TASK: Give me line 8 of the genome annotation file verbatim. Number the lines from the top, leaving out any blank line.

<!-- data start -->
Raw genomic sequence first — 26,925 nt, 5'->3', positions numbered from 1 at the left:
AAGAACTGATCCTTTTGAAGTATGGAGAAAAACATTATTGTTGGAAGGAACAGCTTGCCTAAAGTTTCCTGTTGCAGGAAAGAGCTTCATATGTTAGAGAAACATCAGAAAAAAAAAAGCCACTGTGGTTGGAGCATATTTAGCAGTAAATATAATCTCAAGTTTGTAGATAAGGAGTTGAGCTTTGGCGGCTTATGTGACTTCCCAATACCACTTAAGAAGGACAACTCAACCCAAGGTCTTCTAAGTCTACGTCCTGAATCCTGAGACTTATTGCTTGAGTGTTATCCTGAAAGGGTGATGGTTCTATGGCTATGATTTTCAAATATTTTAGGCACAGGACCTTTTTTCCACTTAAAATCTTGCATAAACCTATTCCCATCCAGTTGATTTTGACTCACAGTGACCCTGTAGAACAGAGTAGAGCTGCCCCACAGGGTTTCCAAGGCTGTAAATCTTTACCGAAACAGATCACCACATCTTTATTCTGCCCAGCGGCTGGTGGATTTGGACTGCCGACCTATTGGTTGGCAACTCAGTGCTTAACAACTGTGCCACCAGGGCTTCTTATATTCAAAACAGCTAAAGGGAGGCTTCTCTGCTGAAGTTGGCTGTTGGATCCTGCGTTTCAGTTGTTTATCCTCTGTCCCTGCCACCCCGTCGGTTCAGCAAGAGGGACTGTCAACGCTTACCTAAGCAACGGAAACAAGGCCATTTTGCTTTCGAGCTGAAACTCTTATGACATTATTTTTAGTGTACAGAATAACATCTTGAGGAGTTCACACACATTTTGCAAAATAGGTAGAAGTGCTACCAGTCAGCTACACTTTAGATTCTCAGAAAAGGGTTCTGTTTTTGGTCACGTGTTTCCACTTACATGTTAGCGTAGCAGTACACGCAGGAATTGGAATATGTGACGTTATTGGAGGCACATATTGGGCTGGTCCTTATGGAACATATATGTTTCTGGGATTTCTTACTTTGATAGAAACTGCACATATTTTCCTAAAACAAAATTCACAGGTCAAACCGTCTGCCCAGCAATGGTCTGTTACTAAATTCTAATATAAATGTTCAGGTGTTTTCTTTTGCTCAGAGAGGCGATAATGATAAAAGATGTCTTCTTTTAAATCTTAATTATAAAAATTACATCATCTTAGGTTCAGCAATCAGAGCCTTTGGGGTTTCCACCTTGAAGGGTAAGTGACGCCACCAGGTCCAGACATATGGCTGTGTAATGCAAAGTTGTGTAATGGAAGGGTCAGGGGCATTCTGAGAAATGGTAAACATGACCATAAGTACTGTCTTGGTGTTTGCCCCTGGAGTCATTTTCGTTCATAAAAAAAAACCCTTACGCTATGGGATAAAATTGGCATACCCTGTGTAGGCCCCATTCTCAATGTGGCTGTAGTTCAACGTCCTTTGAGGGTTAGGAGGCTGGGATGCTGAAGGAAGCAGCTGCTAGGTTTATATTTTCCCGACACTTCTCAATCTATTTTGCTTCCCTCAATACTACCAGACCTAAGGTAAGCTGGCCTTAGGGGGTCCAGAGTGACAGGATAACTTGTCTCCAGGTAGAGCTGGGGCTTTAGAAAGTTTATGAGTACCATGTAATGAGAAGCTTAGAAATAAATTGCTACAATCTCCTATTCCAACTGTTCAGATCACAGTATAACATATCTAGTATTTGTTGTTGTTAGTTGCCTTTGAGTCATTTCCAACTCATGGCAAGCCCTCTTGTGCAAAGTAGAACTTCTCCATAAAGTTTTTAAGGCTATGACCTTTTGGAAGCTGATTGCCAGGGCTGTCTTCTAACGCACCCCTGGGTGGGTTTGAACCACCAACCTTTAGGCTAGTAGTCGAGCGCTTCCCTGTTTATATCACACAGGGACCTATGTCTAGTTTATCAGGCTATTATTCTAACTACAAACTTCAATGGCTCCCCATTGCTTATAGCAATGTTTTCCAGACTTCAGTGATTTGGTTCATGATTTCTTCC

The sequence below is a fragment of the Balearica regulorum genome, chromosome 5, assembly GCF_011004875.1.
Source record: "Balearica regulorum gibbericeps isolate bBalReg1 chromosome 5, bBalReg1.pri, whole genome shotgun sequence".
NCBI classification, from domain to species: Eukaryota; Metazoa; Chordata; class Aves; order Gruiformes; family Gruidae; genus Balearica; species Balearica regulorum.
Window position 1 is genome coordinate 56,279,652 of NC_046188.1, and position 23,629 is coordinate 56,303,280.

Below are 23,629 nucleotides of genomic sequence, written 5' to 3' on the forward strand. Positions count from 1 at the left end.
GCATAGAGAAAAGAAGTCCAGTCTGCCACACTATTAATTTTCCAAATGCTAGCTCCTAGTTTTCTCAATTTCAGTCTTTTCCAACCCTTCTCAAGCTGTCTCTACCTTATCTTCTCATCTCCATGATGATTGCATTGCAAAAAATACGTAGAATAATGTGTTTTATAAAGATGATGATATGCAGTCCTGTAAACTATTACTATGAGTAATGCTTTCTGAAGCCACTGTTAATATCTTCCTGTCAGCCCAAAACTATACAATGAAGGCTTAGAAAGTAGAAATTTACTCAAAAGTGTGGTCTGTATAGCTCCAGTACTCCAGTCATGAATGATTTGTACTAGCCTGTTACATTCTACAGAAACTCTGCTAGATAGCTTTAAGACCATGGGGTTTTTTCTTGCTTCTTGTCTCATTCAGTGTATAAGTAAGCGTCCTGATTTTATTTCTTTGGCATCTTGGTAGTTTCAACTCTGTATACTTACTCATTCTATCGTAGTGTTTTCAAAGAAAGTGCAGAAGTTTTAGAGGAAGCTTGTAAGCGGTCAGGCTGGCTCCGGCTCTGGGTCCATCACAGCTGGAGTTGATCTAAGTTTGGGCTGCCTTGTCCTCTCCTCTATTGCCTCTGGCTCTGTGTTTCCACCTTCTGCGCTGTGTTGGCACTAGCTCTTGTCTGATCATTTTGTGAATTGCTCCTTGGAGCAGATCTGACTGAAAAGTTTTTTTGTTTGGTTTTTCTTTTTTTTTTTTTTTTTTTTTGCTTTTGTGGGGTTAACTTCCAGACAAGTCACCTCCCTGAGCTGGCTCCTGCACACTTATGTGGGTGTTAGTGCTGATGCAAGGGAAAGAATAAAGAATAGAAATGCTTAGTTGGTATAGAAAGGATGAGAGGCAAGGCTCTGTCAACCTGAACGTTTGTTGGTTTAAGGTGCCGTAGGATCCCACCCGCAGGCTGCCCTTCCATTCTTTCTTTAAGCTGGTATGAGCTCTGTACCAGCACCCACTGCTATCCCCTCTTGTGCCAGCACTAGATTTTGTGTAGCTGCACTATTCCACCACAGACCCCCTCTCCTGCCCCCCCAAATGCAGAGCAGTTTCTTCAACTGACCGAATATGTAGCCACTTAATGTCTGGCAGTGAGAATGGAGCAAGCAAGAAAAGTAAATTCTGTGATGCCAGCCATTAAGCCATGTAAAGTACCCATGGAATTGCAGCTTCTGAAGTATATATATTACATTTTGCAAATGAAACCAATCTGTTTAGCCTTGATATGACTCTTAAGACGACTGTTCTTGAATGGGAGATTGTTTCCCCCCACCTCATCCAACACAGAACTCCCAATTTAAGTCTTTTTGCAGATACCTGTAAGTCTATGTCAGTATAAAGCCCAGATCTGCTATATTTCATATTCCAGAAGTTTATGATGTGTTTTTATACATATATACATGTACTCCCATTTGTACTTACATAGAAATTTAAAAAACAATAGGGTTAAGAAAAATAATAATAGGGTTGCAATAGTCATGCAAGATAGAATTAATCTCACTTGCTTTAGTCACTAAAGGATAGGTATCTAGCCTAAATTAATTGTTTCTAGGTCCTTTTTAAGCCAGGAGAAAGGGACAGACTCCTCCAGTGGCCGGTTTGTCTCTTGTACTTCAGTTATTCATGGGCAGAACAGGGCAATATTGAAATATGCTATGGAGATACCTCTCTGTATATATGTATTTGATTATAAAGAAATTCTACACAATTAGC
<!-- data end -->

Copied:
GCATAGAGAAAAGAAGTCCAGTCTGCCACACTATTAATTTTCCAAATGCTAGCTCCTAGTTTTCTCAATTTCAGTCTTTTCCAACCCTTCTCAAGCTGTCTCTACCTTATCTTCTCATCTCCATGATGATTGCATTGCAAAAAATACGTAGAATAATGTGTTTTATAAAGATGATGATATGCAGTCCTGTAAACTATTACTATGAGTAATGCTTTCTGAAGCCACTGTTAATATCTTCCTGTCAGCCCAAAACTATACAATGAAGGCTTAGAAAGTAGAAATTTACTCAAAAGTGTGGTCTGTATAGCTCCAGTACTCCAGTCATGAATGATTTGTACTAGCCTGTTACATTCTACAGAAACTCTGCTAGATAGCTTTAAGACCATGGGGTTTTTTCTTGCTTCTTGTCTCATTCAGTGTATAAGTAAGCGTCCTGATTTTATTTCTTTGGCATCTTGGTAGTTTCAACTCTGTATACTTACTCATTCTATCGTAGTGTTTTCAAAGAAAGTGCAGAAGTTTTAGAGGAAGCTTGTAAGCGGTCAGGCTGGCTCCGGCTCTGGGTCCATCACAGCTGGAGTTGATCTAAGTTTGGGCTGCCTTGTCCTCTCCTCTATTGCCTCTGGCTCTGTGTTTCCACCTTCTGCGCTGTGTTGGCACTAGCTCTTGTCTGATCATTTTGTGAATTGCTCCTTGGAGCAGATCTGACTGAAAAGTTTTTTTGTTTGGTTTTTCTTTTTTTTTTTTTTTTTTTTTGCTTTTGTGGGGTTAACTTCCAGACAAGTCACCTCCCTGAGCTGGCTCCTGCACACTTATGTGGGTGTTAGTGCTGATGCAAGGGAAAGAATAAAGAATAGAAATGCTTAGTTGGTATAGAAAGGATGAGAGGCAAGGCTCTGTCAACCTGAACGTTTGTTGGTTTAAGGTGCCGTAGGATCCCACCCGCAGGCTGCCCTTCCATTCTTTCTTTAAGCTGGTATGAGCTCTGTACCAGCACCCACTGCTATCCCCTCTTGTGCCAGCACTAGATTTTGTGTAGCTGCACTATTCCACCACAGACCCCCTCTCCTGCCCCCCCAAATGCAGAGCAGTTTCTTCAACTGACCGAATATGTAGCCACTTAATGTCTGGCAGTGAGAATGGAGCAAGCAAGAAAAGTAAATTCTGTGATGCCAGCCATTAAGCCATGTAAAGTACCCATGGAATTGCAGCTTCTGAAGTATATATATTACATTTTGCAAATGAAACCAATCTGTTTAGCCTTGATATGACTCTTAAGACGACTGTTCTTGAATGGGAGATTGTTTCCCCCCACCTCATCCAACACAGAACTCCCAATTTAAGTCTTTTTGCAGATACCTGTAAGTCTATGTCAGTATAAAGCCCAGATCTGCTATATTTCATATTCCAGAAGTTTATGATGTGTTTTTATACATATATACATGTACTCCCATTTGTACTTACATAGAAATTTAAAAAACAATAGGGTTAAGAAAAATAATAATAGGGTTGCAATAGTCATGCAAGATAGAATTAATCTCACTTGCTTTAGTCACTAAAGGATAGGTATCTAGCCTAAATTAATTGTTTCTAGGTCCTTTTTAAGCCAGGAGAAAGGGACAGACTCCTCCAGTGGCCGGTTTGTCTCTTGTACTTCAGTTATTCATGGGCAGAACAGGGCAATATTGAAATATGCTATGGAGATACCTCTCTGTATATATGTATTTGATTATAAAGAAATTCTACACAATTAGC